U.K. shop discovers second-hand jacket has long history, Indigenous origins
An Indigenous jacket with connections to the Red River area has travelled thousands of miles across multiple centuries to end up in the care of a vintage clothing supplier in the United Kingdom. Now, staff at the company are trying to figure out how to get it home — and where exactly home might be.
In June, a clothing appraiser at Glass Onion, one of the U.K.’s largest vintage clothing businesses, discovered the jacket as she was sifting through a bale of second-hand clothing from the United States. “She kind of spotted that jacket as being really special and really unique, so we just took it from there and held it in a safe space until we had time to look into it further,” Alice Leadbetter, head of marketing at Glass Onion, said.
Every few weeks, Glass Onion handles up to 20,000 kilograms of clothing from global textile recyclers, making it extremely difficult to track items to their source. Hoping to learn more about the jacket, Leadbetter sent pictures to its network of vintage clothing experts in the U.K. Unfortunately, the effort turned up little useful information, she said.
Undeterred, she turned to the internet, uploading a video on TikTok with a plea for viewers to reach out with information. The video went viral on the social media platform, amassing more than 500,000 views and hundreds of comments speculating on the jacket’s origins. Viewers remarked on the beadwork, embroidery style and distinct, buttonless placket, with numerous people suggesting Leadbetter connect with researchers from the Manitoba Museum. That’s what she did.
“I looked at it, and I compared it with some of the coats we have at the museum,” said Maureen Matthews, the museum’s curator of cultural anthropology. “It’s very hard to identify who might have made it, but you can certainly work out approximately.”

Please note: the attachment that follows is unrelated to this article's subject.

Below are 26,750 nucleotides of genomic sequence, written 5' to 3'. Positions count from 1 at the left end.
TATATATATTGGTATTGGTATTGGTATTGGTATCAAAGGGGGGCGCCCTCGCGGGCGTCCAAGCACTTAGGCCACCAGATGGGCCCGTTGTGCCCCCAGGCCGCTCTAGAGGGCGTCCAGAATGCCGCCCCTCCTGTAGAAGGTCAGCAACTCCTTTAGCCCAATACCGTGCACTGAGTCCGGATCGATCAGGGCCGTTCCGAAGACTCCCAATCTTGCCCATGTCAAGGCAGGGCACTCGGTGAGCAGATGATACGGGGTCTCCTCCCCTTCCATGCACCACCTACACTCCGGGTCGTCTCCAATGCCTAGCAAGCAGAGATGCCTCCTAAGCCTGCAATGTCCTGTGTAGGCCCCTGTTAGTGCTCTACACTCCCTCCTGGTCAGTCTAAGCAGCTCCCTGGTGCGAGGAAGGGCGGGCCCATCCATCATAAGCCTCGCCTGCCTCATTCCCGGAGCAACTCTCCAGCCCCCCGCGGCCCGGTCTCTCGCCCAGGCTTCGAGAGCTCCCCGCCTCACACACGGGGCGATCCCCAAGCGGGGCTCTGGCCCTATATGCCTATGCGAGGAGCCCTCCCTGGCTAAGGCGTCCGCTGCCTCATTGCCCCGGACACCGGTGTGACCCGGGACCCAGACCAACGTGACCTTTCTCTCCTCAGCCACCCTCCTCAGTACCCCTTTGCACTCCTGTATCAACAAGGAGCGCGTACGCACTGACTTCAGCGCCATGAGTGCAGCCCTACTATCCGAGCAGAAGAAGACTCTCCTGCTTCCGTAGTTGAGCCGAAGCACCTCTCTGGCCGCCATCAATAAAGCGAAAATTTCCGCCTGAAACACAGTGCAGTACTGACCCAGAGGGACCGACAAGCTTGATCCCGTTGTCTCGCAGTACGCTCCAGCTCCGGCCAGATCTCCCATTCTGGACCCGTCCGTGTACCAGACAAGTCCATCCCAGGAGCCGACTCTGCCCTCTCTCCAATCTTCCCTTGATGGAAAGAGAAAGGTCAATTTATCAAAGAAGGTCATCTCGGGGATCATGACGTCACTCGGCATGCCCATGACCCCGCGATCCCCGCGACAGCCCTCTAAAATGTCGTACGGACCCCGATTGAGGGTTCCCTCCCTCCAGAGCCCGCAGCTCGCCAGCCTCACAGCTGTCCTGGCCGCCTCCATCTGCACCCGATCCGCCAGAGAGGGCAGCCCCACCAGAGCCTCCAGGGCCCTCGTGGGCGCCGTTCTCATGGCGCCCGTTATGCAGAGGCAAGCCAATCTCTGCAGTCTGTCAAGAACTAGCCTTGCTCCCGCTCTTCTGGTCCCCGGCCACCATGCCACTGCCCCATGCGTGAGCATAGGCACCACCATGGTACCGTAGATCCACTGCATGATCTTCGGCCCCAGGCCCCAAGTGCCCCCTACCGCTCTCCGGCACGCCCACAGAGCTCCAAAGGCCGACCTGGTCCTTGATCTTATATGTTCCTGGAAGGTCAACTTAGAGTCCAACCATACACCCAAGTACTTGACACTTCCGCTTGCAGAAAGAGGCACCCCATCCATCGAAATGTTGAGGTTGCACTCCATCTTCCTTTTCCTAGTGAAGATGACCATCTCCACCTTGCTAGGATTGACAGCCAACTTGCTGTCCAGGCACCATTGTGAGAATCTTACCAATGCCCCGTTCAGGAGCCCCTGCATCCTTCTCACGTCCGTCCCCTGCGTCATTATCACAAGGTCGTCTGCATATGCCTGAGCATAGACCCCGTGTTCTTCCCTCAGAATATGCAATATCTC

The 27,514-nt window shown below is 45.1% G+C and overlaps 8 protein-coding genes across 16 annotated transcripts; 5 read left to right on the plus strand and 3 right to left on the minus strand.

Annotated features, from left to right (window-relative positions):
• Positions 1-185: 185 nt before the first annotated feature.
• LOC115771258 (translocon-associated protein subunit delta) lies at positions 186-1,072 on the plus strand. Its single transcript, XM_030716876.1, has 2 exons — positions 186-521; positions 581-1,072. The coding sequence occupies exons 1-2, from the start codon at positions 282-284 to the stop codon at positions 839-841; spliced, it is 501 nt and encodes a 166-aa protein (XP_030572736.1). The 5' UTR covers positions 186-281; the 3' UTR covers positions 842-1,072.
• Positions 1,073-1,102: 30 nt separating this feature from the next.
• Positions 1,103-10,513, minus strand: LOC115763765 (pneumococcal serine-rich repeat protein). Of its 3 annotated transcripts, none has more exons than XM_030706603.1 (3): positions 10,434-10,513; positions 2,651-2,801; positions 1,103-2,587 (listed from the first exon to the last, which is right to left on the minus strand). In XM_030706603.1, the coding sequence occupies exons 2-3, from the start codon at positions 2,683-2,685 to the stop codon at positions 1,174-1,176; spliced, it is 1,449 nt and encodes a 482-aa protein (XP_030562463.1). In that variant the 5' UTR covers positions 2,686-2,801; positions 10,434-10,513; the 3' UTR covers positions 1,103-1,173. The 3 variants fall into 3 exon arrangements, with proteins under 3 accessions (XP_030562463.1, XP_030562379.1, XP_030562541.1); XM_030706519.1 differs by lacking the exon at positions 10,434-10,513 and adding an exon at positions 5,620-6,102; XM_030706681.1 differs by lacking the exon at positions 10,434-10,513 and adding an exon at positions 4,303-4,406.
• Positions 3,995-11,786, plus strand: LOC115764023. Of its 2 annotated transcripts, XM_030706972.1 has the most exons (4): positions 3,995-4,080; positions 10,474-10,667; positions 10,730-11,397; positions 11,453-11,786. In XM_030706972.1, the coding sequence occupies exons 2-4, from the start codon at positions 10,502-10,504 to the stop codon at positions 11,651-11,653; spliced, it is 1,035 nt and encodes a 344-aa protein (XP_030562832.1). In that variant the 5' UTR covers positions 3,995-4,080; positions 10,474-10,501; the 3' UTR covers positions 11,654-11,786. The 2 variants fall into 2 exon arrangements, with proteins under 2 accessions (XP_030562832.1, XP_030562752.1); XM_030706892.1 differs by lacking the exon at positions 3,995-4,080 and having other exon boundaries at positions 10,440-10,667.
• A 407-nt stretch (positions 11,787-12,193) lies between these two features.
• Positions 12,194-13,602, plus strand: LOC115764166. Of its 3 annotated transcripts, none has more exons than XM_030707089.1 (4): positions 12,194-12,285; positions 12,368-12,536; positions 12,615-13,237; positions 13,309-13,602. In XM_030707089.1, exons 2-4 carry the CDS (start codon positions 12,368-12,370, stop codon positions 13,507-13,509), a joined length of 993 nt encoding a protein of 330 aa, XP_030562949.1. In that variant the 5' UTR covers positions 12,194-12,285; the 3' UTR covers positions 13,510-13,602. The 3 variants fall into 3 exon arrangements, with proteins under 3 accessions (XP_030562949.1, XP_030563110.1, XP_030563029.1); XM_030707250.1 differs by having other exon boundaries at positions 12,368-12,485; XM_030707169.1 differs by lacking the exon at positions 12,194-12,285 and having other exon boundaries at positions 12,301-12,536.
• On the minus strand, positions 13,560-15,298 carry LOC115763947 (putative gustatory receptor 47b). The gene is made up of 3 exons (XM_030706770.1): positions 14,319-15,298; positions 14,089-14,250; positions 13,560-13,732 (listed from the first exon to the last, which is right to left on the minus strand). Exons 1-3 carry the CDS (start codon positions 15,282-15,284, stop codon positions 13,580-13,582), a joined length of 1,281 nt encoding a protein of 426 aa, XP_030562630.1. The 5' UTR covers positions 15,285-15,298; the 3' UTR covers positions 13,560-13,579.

By looking at clues within the jacket’s design and the materials used to make it, Matthews has made some educated guesses.
The colour of the thread — a muted shade of olive — is likely the result of natural dyes, which place the jacket in the pre-1850s era, before chemical dyes were introduced. And a unique style of double-chain stitching used on the pockets potentially signifies Cree or Métis craftsmanship.
“That style of embroidery was taught to girls who attended school in Red River before Confederation,” Matthews said, adding that she believes the jacket belonged to a man and the stitching is not proof of who made it.
“Very beautiful coats like this are often given as gifts, so they travel — where they wound up might have nothing to do with where they were made,” she said.
Although the jacket has monetary value, Matthews would not comment on how much it could be worth.
“My interest is in the historical value and the extent to which this object can help teach,” she said. “It’s one of those things that help correct our view of history because most of history is based on the written words of men… but when you look at an object like that, you are reminded of the women… and the very fact that they contributed so much to society.”
The Manitoba Museum has accepted donations of similar historical items in the past, but for now, it remains in the care of Glass Onion.
Matthews feels it is in good hands.
“They deserve credit for their reaction to it… they recognized right away that this object was more than just something to wear,” she said. “That’s really commendable.”
Ultimately, Glass Onion plans to return the jacket to its rightful owners, but it is still trying to narrow the scope, Leadbetter said.
“It’s difficult to know the best way to do it, or specifically what person or people (to return it to),” she said. “For now, we are just taking good care of it. We are trying not to rush anything because, obviously, it’s a very special jacket.”
Along with the Manitoba Museum, Leadbetter has connected with dozens of other universities and researchers who have provided her with possible leads, and she plans to pursue those thoroughly before she decides where to donate the jacket, she said.
People with information can reach out to Glass Onion through its website at www.glass-onion.com, and Leadbetter will continue to provide updates on the research journey through the company’s social media profiles.